On a cold morning in December, the interior of Detroit Sewn is warm and inviting. Karen Buscemi, CEO of the full-service contract sewing and dye sublimation company, stands in an aisleway between rows of industrial sewing machines. Gathered around a worktable, a handful of sewers discuss their projects.
The sewing factory is one of many fashion-related endeavors Buscemi has spearheaded over a 20-year career. She’s also worked as the editor of bygone StyleLine magazine and founded the nonprofit Detroit Garment Group, through which she tried to build a garment district in the city, which she describes as “a lengthy process.” This year, she is launching an educational podcast called FashionSpeak Radio to help Detroit fashion entrepreneurs learn critical business skills.
After trying to find a space in Detroit, Buscemi opened the factory in Pontiac in 2015 when she secured an affordable location there. Her long-term plan, she says, has “always been to be in Detroit, whether that means the whole factory, or opening a second location.”
Throughout her career, Buscemi says a major obstacle to growing the fashion industry in Michigan has been convincing the government of its value. “What I’ve heard so many people in the fashion industry around the country tell me is that government doesn’t understand fashion,” she says. “They don’t understand that it’s a multi-trillion-dollar industry. If Michigan even had 5% […] of that pie – that’s a lot of money.”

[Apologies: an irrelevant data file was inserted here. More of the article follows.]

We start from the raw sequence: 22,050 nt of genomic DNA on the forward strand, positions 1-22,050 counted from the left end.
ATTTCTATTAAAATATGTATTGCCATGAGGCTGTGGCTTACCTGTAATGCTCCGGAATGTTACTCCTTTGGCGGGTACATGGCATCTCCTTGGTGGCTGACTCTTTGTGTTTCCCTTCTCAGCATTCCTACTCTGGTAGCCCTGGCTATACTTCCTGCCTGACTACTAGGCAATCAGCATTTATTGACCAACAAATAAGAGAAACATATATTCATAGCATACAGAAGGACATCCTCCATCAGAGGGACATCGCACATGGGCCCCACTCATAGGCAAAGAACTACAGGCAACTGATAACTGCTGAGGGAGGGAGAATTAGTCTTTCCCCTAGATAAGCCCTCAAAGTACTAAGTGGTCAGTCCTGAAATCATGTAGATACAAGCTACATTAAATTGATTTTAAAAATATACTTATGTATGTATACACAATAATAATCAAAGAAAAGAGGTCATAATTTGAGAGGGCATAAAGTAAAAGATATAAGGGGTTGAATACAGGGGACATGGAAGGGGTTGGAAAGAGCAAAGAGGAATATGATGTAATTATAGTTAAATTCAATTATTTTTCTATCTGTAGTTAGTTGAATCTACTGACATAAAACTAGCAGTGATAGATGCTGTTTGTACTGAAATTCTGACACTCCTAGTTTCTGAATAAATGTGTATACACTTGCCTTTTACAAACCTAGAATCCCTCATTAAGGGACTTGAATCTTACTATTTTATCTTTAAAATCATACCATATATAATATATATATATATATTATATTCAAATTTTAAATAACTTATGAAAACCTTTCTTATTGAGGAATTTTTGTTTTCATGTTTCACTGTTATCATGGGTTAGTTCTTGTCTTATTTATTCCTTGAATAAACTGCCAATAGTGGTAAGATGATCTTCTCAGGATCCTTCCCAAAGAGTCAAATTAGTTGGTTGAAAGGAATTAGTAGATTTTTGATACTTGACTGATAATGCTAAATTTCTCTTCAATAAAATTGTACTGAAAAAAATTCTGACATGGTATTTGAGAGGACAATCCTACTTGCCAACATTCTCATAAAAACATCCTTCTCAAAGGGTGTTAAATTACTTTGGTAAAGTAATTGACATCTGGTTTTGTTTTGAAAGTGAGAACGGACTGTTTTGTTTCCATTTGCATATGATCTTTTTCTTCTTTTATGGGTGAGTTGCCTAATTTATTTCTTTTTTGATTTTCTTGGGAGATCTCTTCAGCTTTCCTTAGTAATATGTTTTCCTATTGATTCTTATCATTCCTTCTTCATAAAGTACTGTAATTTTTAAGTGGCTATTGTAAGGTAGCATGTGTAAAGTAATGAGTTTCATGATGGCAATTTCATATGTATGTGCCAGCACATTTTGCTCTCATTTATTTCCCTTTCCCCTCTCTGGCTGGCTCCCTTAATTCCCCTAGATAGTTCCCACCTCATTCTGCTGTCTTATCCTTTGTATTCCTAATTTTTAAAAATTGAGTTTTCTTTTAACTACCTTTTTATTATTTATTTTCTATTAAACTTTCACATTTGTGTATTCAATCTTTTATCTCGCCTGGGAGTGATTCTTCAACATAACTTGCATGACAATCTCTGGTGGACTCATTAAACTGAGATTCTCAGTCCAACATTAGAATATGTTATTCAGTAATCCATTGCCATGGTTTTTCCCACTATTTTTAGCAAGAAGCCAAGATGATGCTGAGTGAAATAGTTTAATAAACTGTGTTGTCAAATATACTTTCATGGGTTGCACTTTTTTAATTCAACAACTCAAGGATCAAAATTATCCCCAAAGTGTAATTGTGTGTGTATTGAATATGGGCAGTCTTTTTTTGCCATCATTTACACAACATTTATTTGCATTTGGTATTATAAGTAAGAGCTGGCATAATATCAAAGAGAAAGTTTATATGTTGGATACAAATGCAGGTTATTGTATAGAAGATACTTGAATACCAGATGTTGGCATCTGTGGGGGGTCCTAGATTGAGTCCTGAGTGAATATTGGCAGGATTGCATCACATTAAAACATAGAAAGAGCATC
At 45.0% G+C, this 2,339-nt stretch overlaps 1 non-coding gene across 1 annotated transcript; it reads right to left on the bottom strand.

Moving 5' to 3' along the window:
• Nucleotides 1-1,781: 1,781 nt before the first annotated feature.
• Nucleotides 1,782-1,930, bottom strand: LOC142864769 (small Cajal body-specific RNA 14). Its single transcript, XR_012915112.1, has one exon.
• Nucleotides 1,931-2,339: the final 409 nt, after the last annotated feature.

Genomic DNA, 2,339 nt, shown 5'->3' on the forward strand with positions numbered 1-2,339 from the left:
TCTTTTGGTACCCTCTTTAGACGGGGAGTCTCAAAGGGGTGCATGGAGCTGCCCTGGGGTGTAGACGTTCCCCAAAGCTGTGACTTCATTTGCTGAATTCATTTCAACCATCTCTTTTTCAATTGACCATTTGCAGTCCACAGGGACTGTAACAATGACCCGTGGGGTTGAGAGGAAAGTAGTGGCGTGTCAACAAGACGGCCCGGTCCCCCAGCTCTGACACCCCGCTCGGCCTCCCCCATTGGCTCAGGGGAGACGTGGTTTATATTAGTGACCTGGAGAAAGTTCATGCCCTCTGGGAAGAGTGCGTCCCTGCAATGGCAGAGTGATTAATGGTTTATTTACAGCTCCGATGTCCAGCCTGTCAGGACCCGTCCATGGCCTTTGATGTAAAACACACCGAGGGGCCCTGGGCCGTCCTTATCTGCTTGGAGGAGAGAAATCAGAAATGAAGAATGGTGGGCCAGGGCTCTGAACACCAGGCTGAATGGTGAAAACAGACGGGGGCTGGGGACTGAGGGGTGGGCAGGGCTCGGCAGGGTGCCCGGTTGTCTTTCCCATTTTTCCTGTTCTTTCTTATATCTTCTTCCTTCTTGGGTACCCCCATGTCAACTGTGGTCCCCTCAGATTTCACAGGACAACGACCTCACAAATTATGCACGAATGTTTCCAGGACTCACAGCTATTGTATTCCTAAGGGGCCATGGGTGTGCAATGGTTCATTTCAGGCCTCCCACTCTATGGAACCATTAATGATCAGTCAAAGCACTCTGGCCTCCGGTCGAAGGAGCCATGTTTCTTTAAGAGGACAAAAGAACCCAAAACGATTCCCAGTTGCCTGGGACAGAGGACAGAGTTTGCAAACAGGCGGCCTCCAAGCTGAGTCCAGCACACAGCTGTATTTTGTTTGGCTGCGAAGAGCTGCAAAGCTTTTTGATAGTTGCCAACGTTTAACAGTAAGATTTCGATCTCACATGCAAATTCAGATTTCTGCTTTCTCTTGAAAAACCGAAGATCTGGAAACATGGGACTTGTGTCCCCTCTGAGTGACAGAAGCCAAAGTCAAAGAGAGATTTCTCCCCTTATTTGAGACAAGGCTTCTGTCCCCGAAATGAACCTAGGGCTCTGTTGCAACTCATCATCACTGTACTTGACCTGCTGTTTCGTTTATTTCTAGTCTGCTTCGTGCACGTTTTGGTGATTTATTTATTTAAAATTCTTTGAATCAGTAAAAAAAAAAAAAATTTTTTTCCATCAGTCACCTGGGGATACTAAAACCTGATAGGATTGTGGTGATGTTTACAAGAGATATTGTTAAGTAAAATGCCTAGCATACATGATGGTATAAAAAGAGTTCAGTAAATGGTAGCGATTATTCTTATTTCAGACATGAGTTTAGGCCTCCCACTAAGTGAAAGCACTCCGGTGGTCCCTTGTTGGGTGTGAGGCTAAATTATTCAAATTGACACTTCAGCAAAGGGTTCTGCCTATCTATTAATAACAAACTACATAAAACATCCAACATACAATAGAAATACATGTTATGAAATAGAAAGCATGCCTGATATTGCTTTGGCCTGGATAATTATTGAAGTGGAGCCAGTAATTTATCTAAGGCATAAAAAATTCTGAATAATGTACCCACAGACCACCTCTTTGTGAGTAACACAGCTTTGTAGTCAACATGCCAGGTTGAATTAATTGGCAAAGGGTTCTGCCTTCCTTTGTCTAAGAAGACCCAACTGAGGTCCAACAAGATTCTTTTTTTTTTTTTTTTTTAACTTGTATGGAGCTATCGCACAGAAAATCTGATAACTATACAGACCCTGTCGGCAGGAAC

Karen Buscemi founded the nonprofit Detroit Garment Group to build a garment district in the city.
In spite of recent efforts by local officials to explore the fashion industry’s potential, including Project Treadwing (Mayor Duggan’s 2017 fashion manufacturing initiative with former fashion executive Jeffry Aronsson), progress has been slow-moving.
According to McKinsey’s State of Fashion 2019, the global fashion industry was valued at $2.5 trillion in 2017. But in the wake of economic unpredictability and the 2018 rezoning of New York City’s famous Garment District that relaxed a 31-year-old rule requiring landlords to lease space to garment makers, the underpinnings of the industry have begun to shift. While the company says major cities with mature markets are still relevant, McKinsey’s FashionScope — a separate report that analyzes market data down to the city level – predicts a looming era of disruption where "70 percent of the top growth cities for women's apparel sales by 2025 [will be] emerging market cities."